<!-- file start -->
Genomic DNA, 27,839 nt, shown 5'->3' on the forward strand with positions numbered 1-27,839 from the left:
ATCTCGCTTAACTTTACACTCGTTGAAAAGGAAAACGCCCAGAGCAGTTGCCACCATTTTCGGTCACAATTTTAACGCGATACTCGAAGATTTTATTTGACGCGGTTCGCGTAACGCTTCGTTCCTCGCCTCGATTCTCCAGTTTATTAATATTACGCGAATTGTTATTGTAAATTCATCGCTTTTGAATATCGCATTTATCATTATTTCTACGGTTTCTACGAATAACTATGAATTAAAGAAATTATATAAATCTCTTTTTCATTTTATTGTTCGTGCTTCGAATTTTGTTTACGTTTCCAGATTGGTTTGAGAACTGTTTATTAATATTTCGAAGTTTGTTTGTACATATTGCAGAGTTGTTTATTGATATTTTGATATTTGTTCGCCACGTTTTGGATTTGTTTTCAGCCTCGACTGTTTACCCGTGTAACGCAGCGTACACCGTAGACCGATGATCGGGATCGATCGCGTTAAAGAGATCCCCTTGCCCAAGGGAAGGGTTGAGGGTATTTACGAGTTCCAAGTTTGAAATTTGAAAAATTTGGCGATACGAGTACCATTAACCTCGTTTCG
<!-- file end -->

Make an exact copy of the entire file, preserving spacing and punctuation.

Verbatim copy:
Genomic DNA, 27,839 nt, shown 5'->3' on the forward strand with positions numbered 1-27,839 from the left:
ATCTCGCTTAACTTTACACTCGTTGAAAAGGAAAACGCCCAGAGCAGTTGCCACCATTTTCGGTCACAATTTTAACGCGATACTCGAAGATTTTATTTGACGCGGTTCGCGTAACGCTTCGTTCCTCGCCTCGATTCTCCAGTTTATTAATATTACGCGAATTGTTATTGTAAATTCATCGCTTTTGAATATCGCATTTATCATTATTTCTACGGTTTCTACGAATAACTATGAATTAAAGAAATTATATAAATCTCTTTTTCATTTTATTGTTCGTGCTTCGAATTTTGTTTACGTTTCCAGATTGGTTTGAGAACTGTTTATTAATATTTCGAAGTTTGTTTGTACATATTGCAGAGTTGTTTATTGATATTTTGATATTTGTTCGCCACGTTTTGGATTTGTTTTCAGCCTCGACTGTTTACCCGTGTAACGCAGCGTACACCGTAGACCGATGATCGGGATCGATCGCGTTAAAGAGATCCCCTTGCCCAAGGGAAGGGTTGAGGGTATTTACGAGTTCCAAGTTTGAAATTTGAAAAATTTGGCGATACGAGTACCATTAACCTCGTTTCG